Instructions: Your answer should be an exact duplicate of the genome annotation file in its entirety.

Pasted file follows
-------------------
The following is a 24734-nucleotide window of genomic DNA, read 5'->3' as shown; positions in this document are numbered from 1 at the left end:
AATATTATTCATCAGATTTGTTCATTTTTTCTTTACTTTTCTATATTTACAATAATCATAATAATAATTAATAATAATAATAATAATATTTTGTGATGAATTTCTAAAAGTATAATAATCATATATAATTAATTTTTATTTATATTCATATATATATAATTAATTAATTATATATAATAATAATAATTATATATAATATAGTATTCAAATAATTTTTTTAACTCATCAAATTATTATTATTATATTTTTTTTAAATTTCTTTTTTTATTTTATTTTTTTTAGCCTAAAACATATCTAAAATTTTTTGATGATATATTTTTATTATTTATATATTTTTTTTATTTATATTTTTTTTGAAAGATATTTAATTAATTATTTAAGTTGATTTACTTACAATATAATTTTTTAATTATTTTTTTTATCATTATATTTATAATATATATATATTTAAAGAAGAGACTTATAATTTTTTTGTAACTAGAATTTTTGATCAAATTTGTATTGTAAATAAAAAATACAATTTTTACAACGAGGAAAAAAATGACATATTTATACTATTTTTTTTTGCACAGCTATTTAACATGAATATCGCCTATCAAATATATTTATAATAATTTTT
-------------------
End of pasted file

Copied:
The following is a 24734-nucleotide window of genomic DNA, read 5'->3' as shown; positions in this document are numbered from 1 at the left end:
AATATTATTCATCAGATTTGTTCATTTTTTCTTTACTTTTCTATATTTACAATAATCATAATAATAATTAATAATAATAATAATAATATTTTGTGATGAATTTCTAAAAGTATAATAATCATATATAATTAATTTTTATTTATATTCATATATATATAATTAATTAATTATATATAATAATAATAATTATATATAATATAGTATTCAAATAATTTTTTTAACTCATCAAATTATTATTATTATATTTTTTTTAAATTTCTTTTTTTATTTTATTTTTTTTAGCCTAAAACATATCTAAAATTTTTTGATGATATATTTTTATTATTTATATATTTTTTTTATTTATATTTTTTTTGAAAGATATTTAATTAATTATTTAAGTTGATTTACTTACAATATAATTTTTTAATTATTTTTTTTATCATTATATTTATAATATATATATATTTAAAGAAGAGACTTATAATTTTTTTGTAACTAGAATTTTTGATCAAATTTGTATTGTAAATAAAAAATACAATTTTTACAACGAGGAAAAAAATGACATATTTATACTATTTTTTTTTGCACAGCTATTTAACATGAATATCGCCTATCAAATATATTTATAATAATTTTT